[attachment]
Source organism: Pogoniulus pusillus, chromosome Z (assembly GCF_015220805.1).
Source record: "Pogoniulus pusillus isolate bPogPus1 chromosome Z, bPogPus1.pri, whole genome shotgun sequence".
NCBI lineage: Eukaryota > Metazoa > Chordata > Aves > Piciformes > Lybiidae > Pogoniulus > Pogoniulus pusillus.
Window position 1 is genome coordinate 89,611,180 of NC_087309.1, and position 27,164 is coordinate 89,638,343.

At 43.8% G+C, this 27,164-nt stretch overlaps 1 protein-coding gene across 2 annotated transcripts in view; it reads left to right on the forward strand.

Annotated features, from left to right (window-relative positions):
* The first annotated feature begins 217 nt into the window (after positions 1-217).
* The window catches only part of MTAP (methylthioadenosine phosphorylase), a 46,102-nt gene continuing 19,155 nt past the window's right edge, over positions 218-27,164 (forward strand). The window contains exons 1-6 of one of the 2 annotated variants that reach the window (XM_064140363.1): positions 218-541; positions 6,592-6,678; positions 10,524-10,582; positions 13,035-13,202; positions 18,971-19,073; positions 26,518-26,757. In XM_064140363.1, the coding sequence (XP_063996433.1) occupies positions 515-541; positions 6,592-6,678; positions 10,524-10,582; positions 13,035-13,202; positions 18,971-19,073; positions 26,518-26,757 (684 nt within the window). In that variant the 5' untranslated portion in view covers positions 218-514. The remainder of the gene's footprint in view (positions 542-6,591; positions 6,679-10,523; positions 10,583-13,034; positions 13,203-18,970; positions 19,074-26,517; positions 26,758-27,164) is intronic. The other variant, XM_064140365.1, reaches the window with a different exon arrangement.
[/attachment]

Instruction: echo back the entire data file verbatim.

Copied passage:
Source organism: Pogoniulus pusillus, chromosome Z (assembly GCF_015220805.1).
Source record: "Pogoniulus pusillus isolate bPogPus1 chromosome Z, bPogPus1.pri, whole genome shotgun sequence".
NCBI lineage: Eukaryota > Metazoa > Chordata > Aves > Piciformes > Lybiidae > Pogoniulus > Pogoniulus pusillus.
Window position 1 is genome coordinate 89,611,180 of NC_087309.1, and position 27,164 is coordinate 89,638,343.

At 43.8% G+C, this 27,164-nt stretch overlaps 1 protein-coding gene across 2 annotated transcripts in view; it reads left to right on the forward strand.

Annotated features, from left to right (window-relative positions):
* The first annotated feature begins 217 nt into the window (after positions 1-217).
* The window catches only part of MTAP (methylthioadenosine phosphorylase), a 46,102-nt gene continuing 19,155 nt past the window's right edge, over positions 218-27,164 (forward strand). The window contains exons 1-6 of one of the 2 annotated variants that reach the window (XM_064140363.1): positions 218-541; positions 6,592-6,678; positions 10,524-10,582; positions 13,035-13,202; positions 18,971-19,073; positions 26,518-26,757. In XM_064140363.1, the coding sequence (XP_063996433.1) occupies positions 515-541; positions 6,592-6,678; positions 10,524-10,582; positions 13,035-13,202; positions 18,971-19,073; positions 26,518-26,757 (684 nt within the window). In that variant the 5' untranslated portion in view covers positions 218-514. The remainder of the gene's footprint in view (positions 542-6,591; positions 6,679-10,523; positions 10,583-13,034; positions 13,203-18,970; positions 19,074-26,517; positions 26,758-27,164) is intronic. The other variant, XM_064140365.1, reaches the window with a different exon arrangement.